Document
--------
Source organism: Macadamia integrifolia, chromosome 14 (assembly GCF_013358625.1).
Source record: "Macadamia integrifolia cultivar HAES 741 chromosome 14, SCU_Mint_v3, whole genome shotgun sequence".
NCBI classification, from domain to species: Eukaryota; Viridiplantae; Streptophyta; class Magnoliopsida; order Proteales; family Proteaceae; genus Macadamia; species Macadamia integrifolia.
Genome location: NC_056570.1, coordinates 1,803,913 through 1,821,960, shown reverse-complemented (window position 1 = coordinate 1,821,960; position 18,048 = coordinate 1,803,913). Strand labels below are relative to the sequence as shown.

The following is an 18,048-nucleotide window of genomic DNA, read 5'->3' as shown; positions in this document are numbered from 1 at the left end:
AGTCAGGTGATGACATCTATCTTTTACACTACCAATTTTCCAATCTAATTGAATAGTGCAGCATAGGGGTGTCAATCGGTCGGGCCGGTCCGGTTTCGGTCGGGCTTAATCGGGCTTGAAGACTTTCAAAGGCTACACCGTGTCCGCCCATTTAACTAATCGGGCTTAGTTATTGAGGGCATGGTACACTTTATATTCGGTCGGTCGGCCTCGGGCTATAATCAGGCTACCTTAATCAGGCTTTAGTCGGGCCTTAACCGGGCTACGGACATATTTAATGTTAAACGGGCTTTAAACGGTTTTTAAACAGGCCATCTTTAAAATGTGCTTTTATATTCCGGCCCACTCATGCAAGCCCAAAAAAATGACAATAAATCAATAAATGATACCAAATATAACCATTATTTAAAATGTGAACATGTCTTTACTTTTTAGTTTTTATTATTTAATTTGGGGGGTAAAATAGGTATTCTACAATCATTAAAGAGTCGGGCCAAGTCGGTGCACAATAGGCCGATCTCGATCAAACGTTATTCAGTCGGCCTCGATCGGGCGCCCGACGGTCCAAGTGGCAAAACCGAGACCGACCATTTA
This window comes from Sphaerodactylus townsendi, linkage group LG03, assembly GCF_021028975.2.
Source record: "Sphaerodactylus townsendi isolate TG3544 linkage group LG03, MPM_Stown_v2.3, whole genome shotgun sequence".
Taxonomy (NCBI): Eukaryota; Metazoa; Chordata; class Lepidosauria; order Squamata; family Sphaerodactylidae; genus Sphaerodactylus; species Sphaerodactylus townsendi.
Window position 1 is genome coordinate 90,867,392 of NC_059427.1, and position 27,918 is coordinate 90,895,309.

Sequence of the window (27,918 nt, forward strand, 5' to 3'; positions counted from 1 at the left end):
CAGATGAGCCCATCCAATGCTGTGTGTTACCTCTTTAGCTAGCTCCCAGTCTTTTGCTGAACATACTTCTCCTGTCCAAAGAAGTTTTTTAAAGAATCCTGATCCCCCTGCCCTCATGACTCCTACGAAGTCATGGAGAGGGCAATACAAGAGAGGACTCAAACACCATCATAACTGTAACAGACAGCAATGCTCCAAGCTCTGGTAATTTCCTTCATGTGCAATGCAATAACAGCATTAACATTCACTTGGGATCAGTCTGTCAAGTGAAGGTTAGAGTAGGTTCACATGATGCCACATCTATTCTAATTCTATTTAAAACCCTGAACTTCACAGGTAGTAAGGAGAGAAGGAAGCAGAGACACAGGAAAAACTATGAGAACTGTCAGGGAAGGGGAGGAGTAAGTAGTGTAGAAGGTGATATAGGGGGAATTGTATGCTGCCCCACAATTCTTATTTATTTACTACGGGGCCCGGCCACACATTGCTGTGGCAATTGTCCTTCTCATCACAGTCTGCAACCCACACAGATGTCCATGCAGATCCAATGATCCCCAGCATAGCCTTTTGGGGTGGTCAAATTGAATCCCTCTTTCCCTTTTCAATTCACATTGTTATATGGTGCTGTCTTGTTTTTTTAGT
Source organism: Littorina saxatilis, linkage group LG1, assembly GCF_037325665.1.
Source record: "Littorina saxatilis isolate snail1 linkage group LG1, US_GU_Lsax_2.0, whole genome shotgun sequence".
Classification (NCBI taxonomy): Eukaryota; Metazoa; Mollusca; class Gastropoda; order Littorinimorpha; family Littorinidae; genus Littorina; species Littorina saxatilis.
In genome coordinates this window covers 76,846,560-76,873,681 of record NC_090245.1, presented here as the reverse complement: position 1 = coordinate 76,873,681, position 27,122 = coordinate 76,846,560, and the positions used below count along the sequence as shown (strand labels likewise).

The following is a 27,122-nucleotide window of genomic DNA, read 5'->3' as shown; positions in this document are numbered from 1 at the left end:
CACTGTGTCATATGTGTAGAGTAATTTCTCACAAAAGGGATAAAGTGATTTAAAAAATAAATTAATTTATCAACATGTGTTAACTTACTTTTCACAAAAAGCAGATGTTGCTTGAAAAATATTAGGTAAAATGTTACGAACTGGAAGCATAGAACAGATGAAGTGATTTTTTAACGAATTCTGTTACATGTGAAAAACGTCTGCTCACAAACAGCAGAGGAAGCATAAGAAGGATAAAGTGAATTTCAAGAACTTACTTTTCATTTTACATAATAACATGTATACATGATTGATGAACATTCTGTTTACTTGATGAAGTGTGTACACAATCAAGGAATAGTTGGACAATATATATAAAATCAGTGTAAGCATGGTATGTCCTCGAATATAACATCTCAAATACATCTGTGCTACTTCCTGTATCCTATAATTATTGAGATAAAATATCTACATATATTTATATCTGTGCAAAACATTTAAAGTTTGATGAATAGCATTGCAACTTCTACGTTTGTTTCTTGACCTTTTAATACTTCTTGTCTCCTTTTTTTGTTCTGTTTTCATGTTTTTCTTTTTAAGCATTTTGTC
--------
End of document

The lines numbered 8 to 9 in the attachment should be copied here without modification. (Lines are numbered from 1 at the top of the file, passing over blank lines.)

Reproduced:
Source record: "Sphaerodactylus townsendi isolate TG3544 linkage group LG03, MPM_Stown_v2.3, whole genome shotgun sequence".
Taxonomy (NCBI): Eukaryota; Metazoa; Chordata; class Lepidosauria; order Squamata; family Sphaerodactylidae; genus Sphaerodactylus; species Sphaerodactylus townsendi.